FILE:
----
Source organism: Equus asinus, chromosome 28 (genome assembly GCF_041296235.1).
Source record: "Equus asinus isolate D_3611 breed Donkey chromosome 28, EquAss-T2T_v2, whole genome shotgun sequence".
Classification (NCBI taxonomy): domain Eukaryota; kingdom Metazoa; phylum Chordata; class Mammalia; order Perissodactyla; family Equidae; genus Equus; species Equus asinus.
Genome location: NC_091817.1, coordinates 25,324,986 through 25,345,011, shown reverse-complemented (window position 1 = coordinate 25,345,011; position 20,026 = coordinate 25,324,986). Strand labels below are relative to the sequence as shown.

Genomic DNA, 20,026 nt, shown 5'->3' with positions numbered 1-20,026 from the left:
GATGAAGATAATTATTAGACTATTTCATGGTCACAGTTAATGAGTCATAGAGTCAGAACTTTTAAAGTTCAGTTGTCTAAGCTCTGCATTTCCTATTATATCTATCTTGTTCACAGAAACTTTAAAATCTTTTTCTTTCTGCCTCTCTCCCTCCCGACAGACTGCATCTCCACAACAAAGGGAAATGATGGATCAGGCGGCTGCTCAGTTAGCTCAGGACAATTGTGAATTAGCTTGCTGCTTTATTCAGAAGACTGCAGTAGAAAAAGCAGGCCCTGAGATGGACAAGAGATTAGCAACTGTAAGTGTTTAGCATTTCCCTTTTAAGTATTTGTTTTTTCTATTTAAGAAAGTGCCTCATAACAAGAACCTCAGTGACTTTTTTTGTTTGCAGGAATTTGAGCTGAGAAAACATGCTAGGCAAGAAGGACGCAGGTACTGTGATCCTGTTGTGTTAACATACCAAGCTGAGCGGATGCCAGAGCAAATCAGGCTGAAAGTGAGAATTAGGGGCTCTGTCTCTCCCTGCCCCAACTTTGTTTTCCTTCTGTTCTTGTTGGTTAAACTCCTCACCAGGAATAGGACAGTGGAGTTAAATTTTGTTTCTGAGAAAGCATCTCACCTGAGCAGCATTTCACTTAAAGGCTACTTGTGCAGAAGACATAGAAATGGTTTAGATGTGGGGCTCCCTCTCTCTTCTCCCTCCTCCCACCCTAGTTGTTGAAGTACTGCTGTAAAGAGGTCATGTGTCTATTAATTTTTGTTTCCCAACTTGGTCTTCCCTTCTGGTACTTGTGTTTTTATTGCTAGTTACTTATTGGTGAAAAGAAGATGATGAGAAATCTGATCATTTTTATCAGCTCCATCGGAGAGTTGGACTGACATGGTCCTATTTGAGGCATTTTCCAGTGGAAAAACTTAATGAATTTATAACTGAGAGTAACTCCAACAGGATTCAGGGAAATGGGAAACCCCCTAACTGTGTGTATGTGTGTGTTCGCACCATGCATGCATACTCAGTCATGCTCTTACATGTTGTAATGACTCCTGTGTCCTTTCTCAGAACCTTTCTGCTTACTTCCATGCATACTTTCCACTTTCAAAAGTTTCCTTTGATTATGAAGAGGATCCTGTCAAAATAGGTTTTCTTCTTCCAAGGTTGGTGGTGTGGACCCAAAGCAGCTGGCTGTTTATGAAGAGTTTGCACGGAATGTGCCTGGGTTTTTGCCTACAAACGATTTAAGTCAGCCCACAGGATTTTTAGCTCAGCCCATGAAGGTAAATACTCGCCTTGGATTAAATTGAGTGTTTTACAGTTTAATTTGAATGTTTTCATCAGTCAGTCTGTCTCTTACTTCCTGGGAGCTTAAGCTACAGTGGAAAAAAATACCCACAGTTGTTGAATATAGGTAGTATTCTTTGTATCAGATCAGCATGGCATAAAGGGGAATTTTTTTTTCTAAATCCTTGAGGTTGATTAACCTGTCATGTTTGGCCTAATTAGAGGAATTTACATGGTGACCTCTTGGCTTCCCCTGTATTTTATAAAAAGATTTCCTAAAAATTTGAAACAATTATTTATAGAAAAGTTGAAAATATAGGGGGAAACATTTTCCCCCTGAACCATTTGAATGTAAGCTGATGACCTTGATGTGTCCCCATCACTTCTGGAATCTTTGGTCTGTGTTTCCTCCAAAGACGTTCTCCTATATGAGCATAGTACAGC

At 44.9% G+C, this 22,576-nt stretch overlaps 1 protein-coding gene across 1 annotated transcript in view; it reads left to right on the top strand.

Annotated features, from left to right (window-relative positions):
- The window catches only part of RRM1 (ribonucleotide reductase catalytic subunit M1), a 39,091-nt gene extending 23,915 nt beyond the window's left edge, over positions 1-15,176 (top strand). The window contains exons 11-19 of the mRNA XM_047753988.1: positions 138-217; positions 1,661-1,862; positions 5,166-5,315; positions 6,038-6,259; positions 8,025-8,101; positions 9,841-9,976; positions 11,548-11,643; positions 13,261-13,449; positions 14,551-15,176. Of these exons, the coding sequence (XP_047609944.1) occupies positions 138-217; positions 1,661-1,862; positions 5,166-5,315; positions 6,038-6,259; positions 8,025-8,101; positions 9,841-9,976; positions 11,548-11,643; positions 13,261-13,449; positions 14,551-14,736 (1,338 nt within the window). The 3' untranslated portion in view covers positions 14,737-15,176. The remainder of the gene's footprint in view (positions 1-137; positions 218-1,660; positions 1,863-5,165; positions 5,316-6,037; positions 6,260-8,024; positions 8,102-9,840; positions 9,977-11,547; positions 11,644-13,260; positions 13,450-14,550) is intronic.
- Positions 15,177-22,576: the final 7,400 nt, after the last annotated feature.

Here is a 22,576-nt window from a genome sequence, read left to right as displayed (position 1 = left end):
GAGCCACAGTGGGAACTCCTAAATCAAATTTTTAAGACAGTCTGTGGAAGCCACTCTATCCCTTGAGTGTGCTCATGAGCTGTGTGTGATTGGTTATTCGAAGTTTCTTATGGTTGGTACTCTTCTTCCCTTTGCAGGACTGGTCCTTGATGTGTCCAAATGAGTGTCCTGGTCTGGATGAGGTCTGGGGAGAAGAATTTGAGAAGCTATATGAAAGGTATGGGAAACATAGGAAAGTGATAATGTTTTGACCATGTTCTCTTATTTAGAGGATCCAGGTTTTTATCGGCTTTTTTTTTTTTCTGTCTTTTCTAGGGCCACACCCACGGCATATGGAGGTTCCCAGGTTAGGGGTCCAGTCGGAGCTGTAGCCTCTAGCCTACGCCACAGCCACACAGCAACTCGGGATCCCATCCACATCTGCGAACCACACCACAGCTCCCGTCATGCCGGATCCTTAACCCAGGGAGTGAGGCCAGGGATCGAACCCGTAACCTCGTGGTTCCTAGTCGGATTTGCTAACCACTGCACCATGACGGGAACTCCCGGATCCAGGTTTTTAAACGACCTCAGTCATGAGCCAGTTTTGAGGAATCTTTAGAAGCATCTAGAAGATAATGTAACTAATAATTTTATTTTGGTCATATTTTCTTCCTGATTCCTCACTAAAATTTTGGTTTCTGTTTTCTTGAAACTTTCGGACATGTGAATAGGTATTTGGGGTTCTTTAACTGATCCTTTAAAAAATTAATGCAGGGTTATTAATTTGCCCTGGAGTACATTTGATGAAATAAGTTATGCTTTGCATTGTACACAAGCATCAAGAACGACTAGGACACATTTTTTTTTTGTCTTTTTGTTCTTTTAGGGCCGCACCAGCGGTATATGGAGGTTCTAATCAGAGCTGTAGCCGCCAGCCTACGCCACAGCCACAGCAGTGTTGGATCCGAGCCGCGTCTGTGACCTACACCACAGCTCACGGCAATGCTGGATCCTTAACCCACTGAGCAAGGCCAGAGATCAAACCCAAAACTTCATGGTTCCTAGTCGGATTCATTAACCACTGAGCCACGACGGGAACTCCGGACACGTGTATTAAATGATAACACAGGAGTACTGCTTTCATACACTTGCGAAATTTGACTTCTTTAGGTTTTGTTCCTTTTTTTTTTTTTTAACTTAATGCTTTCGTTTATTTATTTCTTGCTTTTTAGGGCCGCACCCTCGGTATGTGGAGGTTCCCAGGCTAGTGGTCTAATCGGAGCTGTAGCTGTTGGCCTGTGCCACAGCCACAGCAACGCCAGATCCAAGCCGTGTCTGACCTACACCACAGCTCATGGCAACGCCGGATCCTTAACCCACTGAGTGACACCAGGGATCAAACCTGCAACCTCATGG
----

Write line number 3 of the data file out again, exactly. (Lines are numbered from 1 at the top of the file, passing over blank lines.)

Classification (NCBI taxonomy): domain Eukaryota; kingdom Metazoa; phylum Chordata; class Mammalia; order Perissodactyla; family Equidae; genus Equus; species Equus asinus.